“Be delusional,” Kierra Lewis, a TikTok user yells into her phone. “Fuck what everybody else talks about, this whole be realistic thing. My key to life, the reason I be having so much fun is because I’m delusional as fuck.” This vivacious shouty Black girl has me snapping my fingers with such vigour it feels like church. Delusion is a mantra I’ve embraced into my life over the past year. I no longer choose to subscribe to reality, and instead, I am fuelled by my own delusions, which I know sounds completely insane, but it’s the only way I’ve been able to navigate the bitter harshness of reality.
The concept is increasingly popular online, with people talking about how the practice has helped them remain calm in otherwise chaotic situations. Being delusional requires no outside intervention, ritual, or stones, just the assured belief that despite your current circumstances, you will be OK. The simplicity of delusion makes it so attainable, unlike modern manifestation, in which gurus have begun closely aligning themselves with the unregulated world of coaching and left many women out of pocket with no results.
We’ve all heard of The Law of Attraction which tells us that we should speak life to the things we want in hopes that they will materialise. ‘Delusion’ is a reframing of Neville Goddard’s ‘Law of Assumption’ in which he says: “dare to believe in the reality of your assumption and watch the world play its part relative to its fulfilment.” The Law of Assumption asks us to act, speak and feel as if we already have what we want, hoping that our dreams will catch up with us instead of chasing them. When you no longer feel burdened by reality, it is easy to shed limiting beliefs and create a reality for yourself that you are truly fulfilled. Despite his many faults, Kanye West feels like a perfect example of being completely delusional. His Netflix documentary ‘Jeen-Yuhs’ was so powerful because he had the foresight to believe in himself and the richness of his future despite it being so far away. Kanye's self-belief was contagious; those around him were compelled to feel the same way and inevitably helped him on his journey.
Imagining an alternate reality where I am soaring despite the limitations of my identity feels like a respite.
While this sounds exceptionally farfetched, imagine what you were like as a child or even a teenager. Remember how nothing felt out of reach and that your surroundings did not define the scope of your dreams? I am more ‘realistic’ with age, which is natural, but to what extent has my reality taken away from my joy and curiosity. How much of what I claim to be “‘realistic”’ is really me limiting my potential? Delusion brings us back to a childlike state, unfettered by rules and boxes. Over the past few months, I have been slipping deeper into my ‘woo woo’ era; I get regular new moon readings, I seek spiritual advice from mysterious astrology Twitter accounts. I am redefining spirituality for myself, and as a part of this, The Law of Assumption has become paramount. I am taking a little time to detach from the dreariness of existence and frolic in an alternative world that I am convinced is within reach. In some ways, being able to separate from reality acts as a way to protect yourself. As a Black woman on the internet, you’re either met with constant abuse or reminded that you are part of the most unloved and unprotected group on earth. This barrage of information and abuse is demoralising and chips away at your sense of self-worth. It sometimes feels like you will never reach the goals you aspire to because your fate has been written. Imagining an alternate reality where I am soaring despite the limitations of my identity feels like a respite.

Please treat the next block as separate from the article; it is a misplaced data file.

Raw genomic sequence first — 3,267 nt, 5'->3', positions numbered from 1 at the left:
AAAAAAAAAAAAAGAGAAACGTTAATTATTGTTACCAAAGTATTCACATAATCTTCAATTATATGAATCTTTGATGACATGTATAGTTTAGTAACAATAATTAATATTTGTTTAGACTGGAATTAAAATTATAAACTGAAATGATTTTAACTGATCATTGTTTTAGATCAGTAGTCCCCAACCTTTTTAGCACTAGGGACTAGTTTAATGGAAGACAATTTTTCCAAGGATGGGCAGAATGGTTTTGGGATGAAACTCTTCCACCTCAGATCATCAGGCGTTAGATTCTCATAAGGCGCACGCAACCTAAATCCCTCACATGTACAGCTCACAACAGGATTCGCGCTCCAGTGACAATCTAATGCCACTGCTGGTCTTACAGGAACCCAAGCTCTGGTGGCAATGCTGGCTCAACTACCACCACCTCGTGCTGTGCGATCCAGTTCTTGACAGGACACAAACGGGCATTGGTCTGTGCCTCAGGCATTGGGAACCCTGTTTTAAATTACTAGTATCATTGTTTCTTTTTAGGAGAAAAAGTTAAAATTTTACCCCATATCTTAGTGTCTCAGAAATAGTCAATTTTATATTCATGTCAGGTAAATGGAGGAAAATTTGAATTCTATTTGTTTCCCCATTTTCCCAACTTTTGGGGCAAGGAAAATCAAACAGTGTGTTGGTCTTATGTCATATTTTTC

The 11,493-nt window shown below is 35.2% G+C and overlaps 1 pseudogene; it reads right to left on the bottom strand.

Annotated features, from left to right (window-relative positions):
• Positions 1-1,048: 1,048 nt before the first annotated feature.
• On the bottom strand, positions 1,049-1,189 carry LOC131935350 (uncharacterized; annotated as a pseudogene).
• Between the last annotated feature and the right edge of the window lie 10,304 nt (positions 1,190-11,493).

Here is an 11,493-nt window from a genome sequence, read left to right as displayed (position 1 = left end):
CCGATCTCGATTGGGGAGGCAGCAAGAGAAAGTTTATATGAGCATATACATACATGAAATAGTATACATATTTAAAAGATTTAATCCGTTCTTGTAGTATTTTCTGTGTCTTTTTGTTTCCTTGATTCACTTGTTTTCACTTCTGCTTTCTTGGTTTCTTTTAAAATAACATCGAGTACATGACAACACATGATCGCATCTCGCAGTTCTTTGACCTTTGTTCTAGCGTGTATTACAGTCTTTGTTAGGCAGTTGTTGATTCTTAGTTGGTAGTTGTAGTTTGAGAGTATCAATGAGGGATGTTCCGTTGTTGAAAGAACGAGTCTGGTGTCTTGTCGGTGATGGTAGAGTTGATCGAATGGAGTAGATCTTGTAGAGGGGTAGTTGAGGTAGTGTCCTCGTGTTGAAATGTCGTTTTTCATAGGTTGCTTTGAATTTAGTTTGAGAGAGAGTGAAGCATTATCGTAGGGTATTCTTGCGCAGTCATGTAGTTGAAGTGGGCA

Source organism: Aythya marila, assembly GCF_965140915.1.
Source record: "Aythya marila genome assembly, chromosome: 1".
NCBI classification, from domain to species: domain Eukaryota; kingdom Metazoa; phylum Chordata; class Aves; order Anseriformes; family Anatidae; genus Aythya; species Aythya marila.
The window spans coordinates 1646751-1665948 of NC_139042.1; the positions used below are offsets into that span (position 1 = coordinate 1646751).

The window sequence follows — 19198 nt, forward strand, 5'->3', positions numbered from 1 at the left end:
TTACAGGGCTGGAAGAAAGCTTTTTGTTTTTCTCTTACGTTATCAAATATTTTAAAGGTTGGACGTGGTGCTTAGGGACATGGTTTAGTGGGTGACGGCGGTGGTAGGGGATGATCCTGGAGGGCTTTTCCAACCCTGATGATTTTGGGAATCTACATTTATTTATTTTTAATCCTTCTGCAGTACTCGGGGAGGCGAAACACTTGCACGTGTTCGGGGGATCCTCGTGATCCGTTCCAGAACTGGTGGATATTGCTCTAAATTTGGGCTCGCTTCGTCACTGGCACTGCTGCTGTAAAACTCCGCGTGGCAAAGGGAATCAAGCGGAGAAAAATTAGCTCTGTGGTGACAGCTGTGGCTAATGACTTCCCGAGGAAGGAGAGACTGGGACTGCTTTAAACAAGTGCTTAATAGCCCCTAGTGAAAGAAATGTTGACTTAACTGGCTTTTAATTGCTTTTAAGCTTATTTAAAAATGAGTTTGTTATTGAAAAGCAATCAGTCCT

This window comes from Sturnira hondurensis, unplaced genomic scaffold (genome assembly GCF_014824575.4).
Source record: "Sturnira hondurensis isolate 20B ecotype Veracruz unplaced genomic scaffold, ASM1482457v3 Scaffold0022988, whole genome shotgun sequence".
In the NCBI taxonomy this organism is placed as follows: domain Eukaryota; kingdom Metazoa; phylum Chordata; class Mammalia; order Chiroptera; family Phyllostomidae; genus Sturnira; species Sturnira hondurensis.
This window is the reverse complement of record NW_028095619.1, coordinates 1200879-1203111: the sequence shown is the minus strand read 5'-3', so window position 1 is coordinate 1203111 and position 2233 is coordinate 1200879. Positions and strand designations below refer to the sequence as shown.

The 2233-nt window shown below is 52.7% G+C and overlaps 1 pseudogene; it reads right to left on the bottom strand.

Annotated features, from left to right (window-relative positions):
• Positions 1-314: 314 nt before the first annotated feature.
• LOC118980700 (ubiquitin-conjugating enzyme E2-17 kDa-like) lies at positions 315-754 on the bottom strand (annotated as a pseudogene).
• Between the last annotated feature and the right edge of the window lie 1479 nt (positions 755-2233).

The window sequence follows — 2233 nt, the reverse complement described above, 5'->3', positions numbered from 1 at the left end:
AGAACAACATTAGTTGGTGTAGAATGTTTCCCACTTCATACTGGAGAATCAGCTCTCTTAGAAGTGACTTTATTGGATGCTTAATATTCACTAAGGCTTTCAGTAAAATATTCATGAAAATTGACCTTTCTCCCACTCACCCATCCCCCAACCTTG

It is by no means easy to be delusional; in fact, it is easier to remain preoccupied with the unrelenting misery of life. Take dating right now as a straight woman; anyone in it knows what it feels like: hungrily rummaging through garbage in hopes of maybe finding a half-eaten banana that will sustain you until tomorrow. It is demoralising to see myself aggressively barter for crumbs of affection and respect. Applying delusion to my love life looks like constantly working to remind myself that I am worthy of love, I’m not 'too much', and the companionship I desire is out there. Every day I look out at the toxic single-use-plastic-filled sea — I’m told there are plenty of fish in — and convince myself that someone is my match. Delusion is about taking stock of your surroundings and telling yourself there is more to life than this.
Don’t get me wrong, I am fully aware that our realities are shaped by outside forces and that we don’t think bad things into our life. However, I find some solace in asking myself, what if the best possible outcome happens? What if I start something and it’s a major success? What if I tell myself that I’m unforgettably beautiful every day? It hurts no one to believe that the best is happening for you, and as we enter Aries season, I can’t think of a better time to embrace the delusional idea that we will be OK.